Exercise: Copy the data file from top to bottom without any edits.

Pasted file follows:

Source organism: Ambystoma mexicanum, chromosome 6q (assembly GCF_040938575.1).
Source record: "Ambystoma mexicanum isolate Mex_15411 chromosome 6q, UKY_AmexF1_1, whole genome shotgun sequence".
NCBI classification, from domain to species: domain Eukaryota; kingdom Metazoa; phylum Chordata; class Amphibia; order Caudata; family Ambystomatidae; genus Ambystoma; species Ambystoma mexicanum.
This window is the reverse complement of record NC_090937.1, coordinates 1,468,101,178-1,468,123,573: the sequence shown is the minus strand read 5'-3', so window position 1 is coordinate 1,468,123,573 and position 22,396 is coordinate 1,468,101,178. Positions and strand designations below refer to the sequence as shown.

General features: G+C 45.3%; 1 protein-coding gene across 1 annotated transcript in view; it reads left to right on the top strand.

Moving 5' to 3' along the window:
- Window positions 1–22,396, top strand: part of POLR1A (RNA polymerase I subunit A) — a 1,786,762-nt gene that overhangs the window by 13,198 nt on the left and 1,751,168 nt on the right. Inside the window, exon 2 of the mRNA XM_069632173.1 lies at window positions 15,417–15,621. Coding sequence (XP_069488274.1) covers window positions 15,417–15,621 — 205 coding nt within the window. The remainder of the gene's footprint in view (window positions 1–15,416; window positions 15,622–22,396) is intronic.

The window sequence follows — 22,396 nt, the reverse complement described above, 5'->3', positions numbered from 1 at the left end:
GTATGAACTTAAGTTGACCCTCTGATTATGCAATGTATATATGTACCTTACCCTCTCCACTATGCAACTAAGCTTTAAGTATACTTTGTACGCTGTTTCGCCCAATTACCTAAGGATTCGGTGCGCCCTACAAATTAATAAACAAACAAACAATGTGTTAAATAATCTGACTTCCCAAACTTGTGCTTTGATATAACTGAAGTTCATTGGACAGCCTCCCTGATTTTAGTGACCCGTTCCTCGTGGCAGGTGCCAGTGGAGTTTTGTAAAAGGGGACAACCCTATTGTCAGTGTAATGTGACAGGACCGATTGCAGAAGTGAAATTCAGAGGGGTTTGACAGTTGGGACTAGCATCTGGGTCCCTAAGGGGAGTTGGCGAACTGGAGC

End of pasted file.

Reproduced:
Source organism: Ambystoma mexicanum, chromosome 6q (assembly GCF_040938575.1).
Source record: "Ambystoma mexicanum isolate Mex_15411 chromosome 6q, UKY_AmexF1_1, whole genome shotgun sequence".
NCBI classification, from domain to species: domain Eukaryota; kingdom Metazoa; phylum Chordata; class Amphibia; order Caudata; family Ambystomatidae; genus Ambystoma; species Ambystoma mexicanum.
This window is the reverse complement of record NC_090937.1, coordinates 1,468,101,178-1,468,123,573: the sequence shown is the minus strand read 5'-3', so window position 1 is coordinate 1,468,123,573 and position 22,396 is coordinate 1,468,101,178. Positions and strand designations below refer to the sequence as shown.

General features: G+C 45.3%; 1 protein-coding gene across 1 annotated transcript in view; it reads left to right on the top strand.

Moving 5' to 3' along the window:
- Window positions 1–22,396, top strand: part of POLR1A (RNA polymerase I subunit A) — a 1,786,762-nt gene that overhangs the window by 13,198 nt on the left and 1,751,168 nt on the right. Inside the window, exon 2 of the mRNA XM_069632173.1 lies at window positions 15,417–15,621. Coding sequence (XP_069488274.1) covers window positions 15,417–15,621 — 205 coding nt within the window. The remainder of the gene's footprint in view (window positions 1–15,416; window positions 15,622–22,396) is intronic.

The window sequence follows — 22,396 nt, the reverse complement described above, 5'->3', positions numbered from 1 at the left end:
GTATGAACTTAAGTTGACCCTCTGATTATGCAATGTATATATGTACCTTACCCTCTCCACTATGCAACTAAGCTTTAAGTATACTTTGTACGCTGTTTCGCCCAATTACCTAAGGATTCGGTGCGCCCTACAAATTAATAAACAAACAAACAATGTGTTAAATAATCTGACTTCCCAAACTTGTGCTTTGATATAACTGAAGTTCATTGGACAGCCTCCCTGATTTTAGTGACCCGTTCCTCGTGGCAGGTGCCAGTGGAGTTTTGTAAAAGGGGACAACCCTATTGTCAGTGTAATGTGACAGGACCGATTGCAGAAGTGAAATTCAGAGGGGTTTGACAGTTGGGACTAGCATCTGGGTCCCTAAGGGGAGTTGGCGAACTGGAGC